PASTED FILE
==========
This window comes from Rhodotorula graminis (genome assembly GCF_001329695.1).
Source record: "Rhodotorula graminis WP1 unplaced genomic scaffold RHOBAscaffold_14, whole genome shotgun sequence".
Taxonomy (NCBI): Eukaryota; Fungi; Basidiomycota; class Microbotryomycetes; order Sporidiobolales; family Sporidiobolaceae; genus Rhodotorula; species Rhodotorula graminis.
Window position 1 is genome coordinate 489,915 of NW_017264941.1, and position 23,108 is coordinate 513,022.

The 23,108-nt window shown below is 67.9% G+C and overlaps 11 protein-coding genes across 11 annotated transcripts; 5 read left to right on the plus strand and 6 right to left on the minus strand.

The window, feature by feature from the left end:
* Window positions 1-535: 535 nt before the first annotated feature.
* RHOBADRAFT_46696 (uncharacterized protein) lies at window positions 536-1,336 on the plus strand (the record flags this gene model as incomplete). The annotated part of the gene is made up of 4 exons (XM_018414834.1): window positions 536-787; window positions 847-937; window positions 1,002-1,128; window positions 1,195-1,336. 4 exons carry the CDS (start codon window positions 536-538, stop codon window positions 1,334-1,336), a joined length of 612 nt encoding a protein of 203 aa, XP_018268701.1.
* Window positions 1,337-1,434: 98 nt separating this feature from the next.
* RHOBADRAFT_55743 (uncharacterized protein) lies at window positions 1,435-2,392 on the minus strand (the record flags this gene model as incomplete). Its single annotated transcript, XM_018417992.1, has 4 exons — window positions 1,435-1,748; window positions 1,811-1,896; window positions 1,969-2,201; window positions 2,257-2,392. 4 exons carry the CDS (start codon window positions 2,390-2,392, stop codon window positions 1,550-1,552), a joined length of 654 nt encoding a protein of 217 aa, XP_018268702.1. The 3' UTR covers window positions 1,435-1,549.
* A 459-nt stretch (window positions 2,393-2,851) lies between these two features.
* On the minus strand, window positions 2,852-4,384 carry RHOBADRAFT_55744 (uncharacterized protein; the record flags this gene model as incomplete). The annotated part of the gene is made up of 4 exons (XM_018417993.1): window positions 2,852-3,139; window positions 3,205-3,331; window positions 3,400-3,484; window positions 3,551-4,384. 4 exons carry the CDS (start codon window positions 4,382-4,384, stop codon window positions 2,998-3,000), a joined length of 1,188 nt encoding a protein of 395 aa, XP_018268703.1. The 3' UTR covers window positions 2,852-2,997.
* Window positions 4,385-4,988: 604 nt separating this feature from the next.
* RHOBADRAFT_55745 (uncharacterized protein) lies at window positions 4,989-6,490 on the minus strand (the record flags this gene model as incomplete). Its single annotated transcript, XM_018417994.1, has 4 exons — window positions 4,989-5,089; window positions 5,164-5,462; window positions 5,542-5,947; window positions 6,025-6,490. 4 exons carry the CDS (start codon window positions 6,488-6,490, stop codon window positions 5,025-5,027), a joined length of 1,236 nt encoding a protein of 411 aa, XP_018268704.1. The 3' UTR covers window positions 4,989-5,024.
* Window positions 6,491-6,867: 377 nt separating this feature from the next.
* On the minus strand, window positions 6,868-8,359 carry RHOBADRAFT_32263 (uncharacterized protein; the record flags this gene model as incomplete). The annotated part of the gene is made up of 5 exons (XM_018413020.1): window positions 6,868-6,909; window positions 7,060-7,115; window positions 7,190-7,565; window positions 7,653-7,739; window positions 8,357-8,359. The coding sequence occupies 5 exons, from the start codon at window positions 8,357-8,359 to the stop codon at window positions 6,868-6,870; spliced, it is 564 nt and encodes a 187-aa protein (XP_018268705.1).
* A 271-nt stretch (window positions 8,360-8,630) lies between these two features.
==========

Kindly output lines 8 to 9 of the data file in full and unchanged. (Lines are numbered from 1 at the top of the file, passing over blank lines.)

* RHOBADRAFT_46696 (uncharacterized protein) lies at window positions 536-1,336 on the plus strand (the record flags this gene model as incomplete). The annotated part of the gene is made up of 4 exons (XM_018414834.1): window positions 536-787; window positions 847-937; window positions 1,002-1,128; window positions 1,195-1,336. 4 exons carry the CDS (start codon window positions 536-538, stop codon window positions 1,334-1,336), a joined length of 612 nt encoding a protein of 203 aa, XP_018268701.1.
* Window positions 1,337-1,434: 98 nt separating this feature from the next.